- What is Street Photography?
- Getting Started With Street Photography
- Using Your Smartphone
- Film Cameras
- Digital Cameras
- Considerations for Photographing in the Streets
- Be Courteous
- Use Common Sense
- Be Discreet
- Familiarise Yourself With Local and National Laws
- Shooting and Composition Tips
- One Common Denominator
- Your Favourite Café
Street photography can be seen as a photographic treasure hunt – you may go home empty-handed after spending several hours walking through the city but you may also find yourself capturing shots you could never have predicted. It is a type of photography that is open to everyone and can also be pursued anywhere in the world.
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However, the endless opportunities available within street photography are also the reason why it may appear daunting for beginners. You may be asking yourself what constitutes a street photograph, what should you focus on and what is ethically acceptable to photograph in the public arena. Let us explore what street photography is, what kind of photographic equipment you need and how you can make the most of it using the environment available to you.
What is Street Photography?
It is not simple to define street photography because there are so many ways that photographers can approach it. Street photography documents a small piece of social history unfolding in front of the photographer’s eyes and lens, regardless of how obscure it may seem. It depicts the personality of the photographer just as much as what they choose to photograph. You will see humour, coincidences, juxtapositions, human interactions with one another as well as with their environment, interestingly composed and captured minute details of the street and more.
Street photography also includes certain aspects of documentary, architecture, abstract, portrait and other genres of photography. It can be seen as snippets of one’s visual diary as the photographer blends in with the background of the city and observes the life and people around them.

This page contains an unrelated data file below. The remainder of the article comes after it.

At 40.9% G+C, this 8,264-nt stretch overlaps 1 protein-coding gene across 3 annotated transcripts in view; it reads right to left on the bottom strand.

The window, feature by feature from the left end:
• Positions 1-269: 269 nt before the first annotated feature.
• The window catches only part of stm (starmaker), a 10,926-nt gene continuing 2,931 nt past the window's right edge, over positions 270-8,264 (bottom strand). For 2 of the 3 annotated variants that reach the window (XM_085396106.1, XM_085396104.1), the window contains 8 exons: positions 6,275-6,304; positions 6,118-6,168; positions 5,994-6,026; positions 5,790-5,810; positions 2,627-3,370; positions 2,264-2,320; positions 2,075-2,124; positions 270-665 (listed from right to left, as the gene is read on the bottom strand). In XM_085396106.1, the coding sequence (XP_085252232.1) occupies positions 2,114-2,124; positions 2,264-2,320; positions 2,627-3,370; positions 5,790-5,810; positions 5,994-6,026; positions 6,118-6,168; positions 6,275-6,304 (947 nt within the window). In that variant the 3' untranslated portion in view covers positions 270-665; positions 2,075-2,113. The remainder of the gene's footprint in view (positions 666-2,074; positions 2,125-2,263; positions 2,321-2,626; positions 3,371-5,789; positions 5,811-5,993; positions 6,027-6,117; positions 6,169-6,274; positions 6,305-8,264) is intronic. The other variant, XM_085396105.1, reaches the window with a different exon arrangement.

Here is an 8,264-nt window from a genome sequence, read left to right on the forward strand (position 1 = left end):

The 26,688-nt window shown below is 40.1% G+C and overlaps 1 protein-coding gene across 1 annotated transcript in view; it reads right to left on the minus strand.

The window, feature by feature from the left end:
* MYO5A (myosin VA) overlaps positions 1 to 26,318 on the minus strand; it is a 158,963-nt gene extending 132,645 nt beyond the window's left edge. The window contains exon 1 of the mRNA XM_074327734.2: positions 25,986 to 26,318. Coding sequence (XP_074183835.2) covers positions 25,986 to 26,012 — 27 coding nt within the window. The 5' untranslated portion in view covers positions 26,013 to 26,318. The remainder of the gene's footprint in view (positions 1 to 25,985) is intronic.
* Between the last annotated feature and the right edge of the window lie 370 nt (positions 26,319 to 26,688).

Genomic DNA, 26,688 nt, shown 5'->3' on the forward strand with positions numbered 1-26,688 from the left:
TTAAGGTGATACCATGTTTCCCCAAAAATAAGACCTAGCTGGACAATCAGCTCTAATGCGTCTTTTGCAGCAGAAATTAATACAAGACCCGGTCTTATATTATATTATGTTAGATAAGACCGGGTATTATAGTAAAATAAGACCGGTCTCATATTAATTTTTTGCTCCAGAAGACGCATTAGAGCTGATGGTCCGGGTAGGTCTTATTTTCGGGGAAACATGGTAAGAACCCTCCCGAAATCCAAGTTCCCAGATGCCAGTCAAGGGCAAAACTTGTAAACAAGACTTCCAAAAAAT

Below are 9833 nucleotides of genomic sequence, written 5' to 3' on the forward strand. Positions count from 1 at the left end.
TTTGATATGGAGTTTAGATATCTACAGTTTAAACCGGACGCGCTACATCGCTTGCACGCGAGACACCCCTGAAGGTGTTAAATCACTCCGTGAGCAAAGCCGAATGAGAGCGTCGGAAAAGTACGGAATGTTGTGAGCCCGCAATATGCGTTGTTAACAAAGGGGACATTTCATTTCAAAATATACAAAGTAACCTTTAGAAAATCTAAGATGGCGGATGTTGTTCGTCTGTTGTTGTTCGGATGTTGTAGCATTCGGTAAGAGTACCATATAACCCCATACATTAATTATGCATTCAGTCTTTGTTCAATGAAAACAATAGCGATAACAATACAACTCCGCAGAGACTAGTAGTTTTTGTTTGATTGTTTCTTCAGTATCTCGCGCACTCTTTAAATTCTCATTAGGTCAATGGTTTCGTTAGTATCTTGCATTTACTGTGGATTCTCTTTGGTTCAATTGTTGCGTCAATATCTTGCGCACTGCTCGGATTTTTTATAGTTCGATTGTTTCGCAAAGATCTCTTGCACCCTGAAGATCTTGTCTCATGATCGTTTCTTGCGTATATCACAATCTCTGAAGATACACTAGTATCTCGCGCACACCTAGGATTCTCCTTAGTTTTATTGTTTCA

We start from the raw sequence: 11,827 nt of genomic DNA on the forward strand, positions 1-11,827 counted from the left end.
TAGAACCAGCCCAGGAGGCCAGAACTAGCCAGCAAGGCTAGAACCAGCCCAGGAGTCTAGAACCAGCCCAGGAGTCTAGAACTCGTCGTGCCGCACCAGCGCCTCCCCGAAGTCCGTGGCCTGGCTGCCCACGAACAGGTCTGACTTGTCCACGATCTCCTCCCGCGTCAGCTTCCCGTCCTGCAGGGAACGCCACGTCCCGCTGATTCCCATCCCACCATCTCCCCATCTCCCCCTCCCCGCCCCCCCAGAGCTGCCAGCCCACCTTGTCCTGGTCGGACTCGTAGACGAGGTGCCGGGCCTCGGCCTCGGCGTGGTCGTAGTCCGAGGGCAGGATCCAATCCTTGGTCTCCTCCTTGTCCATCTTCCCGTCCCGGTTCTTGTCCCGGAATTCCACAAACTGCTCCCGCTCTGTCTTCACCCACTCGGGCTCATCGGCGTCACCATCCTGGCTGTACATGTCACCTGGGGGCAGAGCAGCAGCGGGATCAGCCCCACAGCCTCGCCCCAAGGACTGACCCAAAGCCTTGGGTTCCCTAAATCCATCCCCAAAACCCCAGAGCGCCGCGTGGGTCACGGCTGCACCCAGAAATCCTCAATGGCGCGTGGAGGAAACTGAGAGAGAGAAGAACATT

Even the most mundane moments can give you photo opportunities. Photo by: 'Anete Lusina'.
Historically, street photography became a distinct genre in its own right during the 1930s, especially through the works of street photography pioneers such as Henri Cartier-Bresson, Brassaï and André Kertész. Their work is still influential and relevant nowadays, with many of us seeking inspiration in the work of those who began pursuing street photography decades ago.
Street photographs generally will either tell a story, raise questions or be visually pleasing to the viewer’s eye. Whether you choose a more direct and invasive approach like American street photographer Bruce Gilden, pursue it more subtly both as an observer and as someone who engages with some of the subjects, such as Vivian Maier, or you take on a more surreal and abstract approach by creating emotive shots of your environment similar to Ralph Gibson, you will soon learn what draws you to street photography and you will eventually find your own unique style.
There is something for everyone to find in the streets and you just have to ask yourself what is visually appealing to you, what catches your eye, what suits your personality and what you enjoy shooting.
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Getting Started With Street Photography
Before discussing photographic equipment, it is important to ask yourself the purpose of pursuing street photography. Heading outdoors with a camera in hand but without any forethought on what you want to photograph can often lead to feeling disappointed. You do not need to create a complicated street photography project but having a faint idea of what theme you are looking for will help you gain focus and give you a reason to pick up your camera and go outside.
Having a loose photographic project or idea in mind will still enable you to document other spontaneous, unexpected and random occurrences on the streets because you will have your camera ready.
Having a theme does not mean you will miss unexpected moments to capture. Photo by: 'Anete Lusina'.